Souvenirs from the Journey: Building Compassion Satisfaction through Confidence, Competence, Connectedness, and a Climate of Compassion
TitleSouvenirs from the Journey: Building Compassion Satisfaction through Confidence, Competence, Connectedness, and a Climate of Compassion
AuthorWelleford, E. Ayn
DateJuly 21, 2023
MetadataShow full item record
AbstractI didn’t realize mine was a story of building resiliency and compassion satisfaction until the COVID-19 pandemic emerged and I began to hear students, colleagues, friends, and family echo similar narratives from their journeys. Nurturing our compassion satisfaction is our first duty as helping professionals. Sometimes the best tools for resiliency in times of crisis come from the souvenirs from our own stories, hard won remembrances, personal lessons in narrative care. This article shares lessons learned for building compassion satisfaction: confidence in our big why, competence in our tools, connection with our village, and creating a climate of compassion for self and others so we may thrive in times of struggle.
PublisherSchool of Social Work
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Examining Relationships In Applied Behavior Analysis: Training In Compassion, Burnout, Self-Compassion, And InflexibilityFuller, Catherine; Schulze, Nele; Crone-Todd, Darlene (2022-05-05)Compassionate care has been shown to have a positive impact on treatment outcomes and is embedded as part of the 2022 Ethics Code for Behavior Analysts. Historically, applied behavior analyst training programs have not universally focused on training in compassion and building therapeutic relationships. It is also not clear to what extent behavior analysts incorporate compassion into their own professional roles (e.g., as practitioners, supervisors/supervisees, or trainers), or engage in additional professional or personal training in this area. A further aim was to investigate whether there are any relationships between the self-reported scores on the amount of training in compassion, burnout, self-compassion, and psychological inflexibility. In the present study, behavior analytic practitioners (n=96) were surveyed on their self-reported educational and professional training experiences in compassion and building therapeutic relationships, and their levels of burnout (OLBI), self-compassion (SCS-SF), and psychological inflexibility (AAQ-2). The self-reported results indicate little training in this area, moderate levels of burnout and self-compassion, and generally low levels of psychological inflexibility. Further, there is a negative relationship between self-compassion and inflexibility. These findings suggest a first step in which more specific training in compassion and psychological flexibility should be incorporated into graduate programs and the workplace.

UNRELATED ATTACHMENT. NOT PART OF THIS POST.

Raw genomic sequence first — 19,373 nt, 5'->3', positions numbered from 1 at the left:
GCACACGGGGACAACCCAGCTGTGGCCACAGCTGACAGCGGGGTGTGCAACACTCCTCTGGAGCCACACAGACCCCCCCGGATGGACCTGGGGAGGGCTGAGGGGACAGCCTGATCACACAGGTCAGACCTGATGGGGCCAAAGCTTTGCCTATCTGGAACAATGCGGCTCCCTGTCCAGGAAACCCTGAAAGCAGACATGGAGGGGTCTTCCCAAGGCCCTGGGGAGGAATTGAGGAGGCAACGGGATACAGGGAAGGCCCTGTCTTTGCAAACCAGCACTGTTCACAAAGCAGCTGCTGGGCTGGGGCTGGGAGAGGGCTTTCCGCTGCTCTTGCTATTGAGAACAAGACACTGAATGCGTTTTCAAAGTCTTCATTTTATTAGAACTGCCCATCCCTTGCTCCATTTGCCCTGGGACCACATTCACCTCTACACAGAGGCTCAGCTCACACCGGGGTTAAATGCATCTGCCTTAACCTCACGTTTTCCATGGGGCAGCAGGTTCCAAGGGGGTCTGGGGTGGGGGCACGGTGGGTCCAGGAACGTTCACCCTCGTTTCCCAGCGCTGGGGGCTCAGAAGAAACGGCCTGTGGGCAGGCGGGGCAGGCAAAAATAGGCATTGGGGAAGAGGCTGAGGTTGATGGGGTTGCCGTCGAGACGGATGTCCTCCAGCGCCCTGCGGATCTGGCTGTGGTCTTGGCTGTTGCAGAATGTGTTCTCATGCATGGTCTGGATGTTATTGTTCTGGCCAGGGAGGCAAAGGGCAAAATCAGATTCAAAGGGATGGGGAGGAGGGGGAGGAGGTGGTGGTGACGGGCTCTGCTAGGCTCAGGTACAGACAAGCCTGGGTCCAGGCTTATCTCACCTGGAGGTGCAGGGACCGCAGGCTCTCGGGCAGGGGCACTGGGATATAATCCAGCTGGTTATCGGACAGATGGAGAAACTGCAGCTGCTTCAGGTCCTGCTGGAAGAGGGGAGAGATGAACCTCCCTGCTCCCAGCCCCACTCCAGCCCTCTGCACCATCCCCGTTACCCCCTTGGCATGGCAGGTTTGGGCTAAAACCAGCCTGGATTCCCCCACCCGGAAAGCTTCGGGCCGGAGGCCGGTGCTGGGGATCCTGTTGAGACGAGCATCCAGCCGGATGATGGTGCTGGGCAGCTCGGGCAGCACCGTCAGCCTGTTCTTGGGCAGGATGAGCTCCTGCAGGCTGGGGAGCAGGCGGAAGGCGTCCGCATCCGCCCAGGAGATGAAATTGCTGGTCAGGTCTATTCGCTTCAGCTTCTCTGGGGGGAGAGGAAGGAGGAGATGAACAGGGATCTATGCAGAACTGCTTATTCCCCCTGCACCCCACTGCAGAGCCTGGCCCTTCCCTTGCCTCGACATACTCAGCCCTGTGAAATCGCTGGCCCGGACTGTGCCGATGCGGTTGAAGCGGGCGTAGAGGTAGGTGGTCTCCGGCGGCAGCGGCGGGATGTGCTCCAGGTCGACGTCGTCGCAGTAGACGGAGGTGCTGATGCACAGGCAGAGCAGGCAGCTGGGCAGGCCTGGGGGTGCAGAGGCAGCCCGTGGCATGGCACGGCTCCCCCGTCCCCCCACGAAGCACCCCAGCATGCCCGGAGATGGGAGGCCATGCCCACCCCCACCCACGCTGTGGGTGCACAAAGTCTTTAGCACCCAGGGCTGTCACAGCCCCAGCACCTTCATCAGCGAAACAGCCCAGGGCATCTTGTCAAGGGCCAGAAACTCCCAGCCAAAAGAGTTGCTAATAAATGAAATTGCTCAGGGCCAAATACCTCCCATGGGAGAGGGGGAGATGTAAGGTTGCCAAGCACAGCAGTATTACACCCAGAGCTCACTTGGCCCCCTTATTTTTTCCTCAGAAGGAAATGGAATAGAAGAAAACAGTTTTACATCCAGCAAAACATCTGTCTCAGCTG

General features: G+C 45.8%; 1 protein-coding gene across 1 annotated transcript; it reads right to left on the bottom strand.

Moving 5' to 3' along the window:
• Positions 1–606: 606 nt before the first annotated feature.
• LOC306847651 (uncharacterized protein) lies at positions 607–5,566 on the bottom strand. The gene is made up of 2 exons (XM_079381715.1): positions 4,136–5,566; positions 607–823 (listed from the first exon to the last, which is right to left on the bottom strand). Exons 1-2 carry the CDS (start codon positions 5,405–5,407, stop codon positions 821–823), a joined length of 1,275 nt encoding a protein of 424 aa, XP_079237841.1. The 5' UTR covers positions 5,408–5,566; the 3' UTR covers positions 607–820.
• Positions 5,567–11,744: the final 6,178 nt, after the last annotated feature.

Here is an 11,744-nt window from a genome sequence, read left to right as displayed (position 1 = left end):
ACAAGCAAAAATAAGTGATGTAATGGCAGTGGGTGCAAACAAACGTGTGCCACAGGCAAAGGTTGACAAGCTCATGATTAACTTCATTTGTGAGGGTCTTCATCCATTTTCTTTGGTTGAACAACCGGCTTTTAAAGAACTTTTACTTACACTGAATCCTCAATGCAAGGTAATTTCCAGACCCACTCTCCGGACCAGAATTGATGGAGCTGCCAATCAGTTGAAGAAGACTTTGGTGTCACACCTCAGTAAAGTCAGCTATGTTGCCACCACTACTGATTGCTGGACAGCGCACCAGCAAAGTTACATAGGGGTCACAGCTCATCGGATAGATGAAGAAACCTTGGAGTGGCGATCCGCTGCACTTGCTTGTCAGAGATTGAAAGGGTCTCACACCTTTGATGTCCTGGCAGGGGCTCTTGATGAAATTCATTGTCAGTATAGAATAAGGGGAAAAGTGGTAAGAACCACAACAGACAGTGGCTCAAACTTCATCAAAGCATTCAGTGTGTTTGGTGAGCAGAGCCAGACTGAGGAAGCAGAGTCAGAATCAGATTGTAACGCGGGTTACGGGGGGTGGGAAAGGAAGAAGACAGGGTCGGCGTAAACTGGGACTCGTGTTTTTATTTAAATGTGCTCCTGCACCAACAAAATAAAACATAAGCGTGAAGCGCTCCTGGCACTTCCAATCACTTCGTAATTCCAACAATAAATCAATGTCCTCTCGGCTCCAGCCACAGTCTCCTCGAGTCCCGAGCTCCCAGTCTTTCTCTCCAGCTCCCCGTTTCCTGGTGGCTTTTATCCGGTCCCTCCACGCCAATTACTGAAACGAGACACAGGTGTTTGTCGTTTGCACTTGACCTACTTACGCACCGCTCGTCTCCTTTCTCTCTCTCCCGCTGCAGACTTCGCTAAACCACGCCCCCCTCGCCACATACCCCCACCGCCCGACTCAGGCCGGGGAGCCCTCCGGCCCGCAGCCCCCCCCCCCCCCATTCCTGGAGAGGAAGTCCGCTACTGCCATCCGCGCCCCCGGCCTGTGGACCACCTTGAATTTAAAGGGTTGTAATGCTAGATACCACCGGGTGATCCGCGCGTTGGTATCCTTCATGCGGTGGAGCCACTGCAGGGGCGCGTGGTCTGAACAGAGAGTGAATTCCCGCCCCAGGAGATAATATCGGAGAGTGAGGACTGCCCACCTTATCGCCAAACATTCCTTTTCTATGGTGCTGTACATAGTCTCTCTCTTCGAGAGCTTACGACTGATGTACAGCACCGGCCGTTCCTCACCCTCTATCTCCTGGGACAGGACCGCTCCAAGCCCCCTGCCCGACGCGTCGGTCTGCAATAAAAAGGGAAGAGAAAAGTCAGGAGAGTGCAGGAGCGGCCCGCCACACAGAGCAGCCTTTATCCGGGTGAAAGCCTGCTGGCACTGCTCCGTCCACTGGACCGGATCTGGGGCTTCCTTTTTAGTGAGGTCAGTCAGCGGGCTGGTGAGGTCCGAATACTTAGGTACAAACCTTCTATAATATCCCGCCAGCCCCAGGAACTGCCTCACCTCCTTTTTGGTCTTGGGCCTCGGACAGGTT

Preparedness and Risk Factors of Compassion Fatigue in Undergraduate Nursing StudentsLeger, Robin; Homan, Sara Marie (2016-04-01)The incidence of compassion fatigue is increasing among healthcare workers especially those who do not know what compassion fatigue is and have not developed healthy ways to cope with compassion fatigue. Unfamiliarity with compassion fatigue stems back to nursing school. Research has been done on what compassion fatigue is, its causes and coping mechanisms but there is limited research as to how compassion fatigue effects students or whether or not nursing school prepares students on how to combat compassion fatigue in high stress or difficult situations. The intended purpose of this study is to evaluate the risk factors of compassion fatigue in undergraduate nursing students and their preparedness to deal with compassion fatigue as novice nurses. Methods: The study was set up as a quantitative study of freshman, sophomore, junior and senior undergraduate nursing students in the Salem State University Nursing Program. The ten-question survey contained questions related to demographics, risk factors for compassion fatigue and preparedness. Results: Data was analyzed using SPSS. Of the 607 possible BSN students, 105 (18%) BSN students completed the survey. 0% of students reported having no stress while 67.7% of students reported having an above average to extreme stress. 43.2% of BSN students reported frequently or constantly being preoccupied with the stressors of others. 73.3% of students reported that they had never heard of the term compassion fatigue. 96.2% of students reported that they do not frequently take time to wind down and reflect after a stressful situation. Conclusion: In conclusion, the research clearly demonstrates that students are in need of further education regarding the risk of compassion fatigue and how to better prepare themselves. The undergraduate nursing student's reported having several risk factors already in place including high stress and ineffective coping. They also reported being unprepared to deal with challenging situations involving patients.
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